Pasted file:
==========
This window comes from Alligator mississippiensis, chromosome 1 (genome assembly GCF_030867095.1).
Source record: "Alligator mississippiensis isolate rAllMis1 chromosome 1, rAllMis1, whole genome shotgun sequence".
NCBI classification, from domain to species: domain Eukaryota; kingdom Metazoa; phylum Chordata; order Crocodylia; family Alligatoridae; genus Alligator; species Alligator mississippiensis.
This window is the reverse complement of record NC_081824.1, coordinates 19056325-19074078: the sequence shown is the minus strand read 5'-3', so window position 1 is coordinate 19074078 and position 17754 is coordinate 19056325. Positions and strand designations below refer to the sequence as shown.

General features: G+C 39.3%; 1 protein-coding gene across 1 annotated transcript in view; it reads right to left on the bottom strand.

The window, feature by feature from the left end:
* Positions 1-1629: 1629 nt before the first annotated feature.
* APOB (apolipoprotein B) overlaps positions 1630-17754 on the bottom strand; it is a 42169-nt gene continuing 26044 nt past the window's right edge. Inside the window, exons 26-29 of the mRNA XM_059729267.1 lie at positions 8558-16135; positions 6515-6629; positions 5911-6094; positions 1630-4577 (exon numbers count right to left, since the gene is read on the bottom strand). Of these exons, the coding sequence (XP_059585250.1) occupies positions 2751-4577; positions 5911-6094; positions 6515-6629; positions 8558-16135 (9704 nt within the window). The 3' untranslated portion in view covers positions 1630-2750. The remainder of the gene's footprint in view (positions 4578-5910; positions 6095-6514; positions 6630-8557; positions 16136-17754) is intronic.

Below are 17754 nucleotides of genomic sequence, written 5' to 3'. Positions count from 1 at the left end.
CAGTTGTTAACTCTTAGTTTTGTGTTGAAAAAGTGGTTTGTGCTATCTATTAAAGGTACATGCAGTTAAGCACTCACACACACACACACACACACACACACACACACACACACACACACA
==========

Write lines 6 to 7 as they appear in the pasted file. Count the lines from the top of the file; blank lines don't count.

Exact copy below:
The window, feature by feature from the left end:
* Positions 1-1629: 1629 nt before the first annotated feature.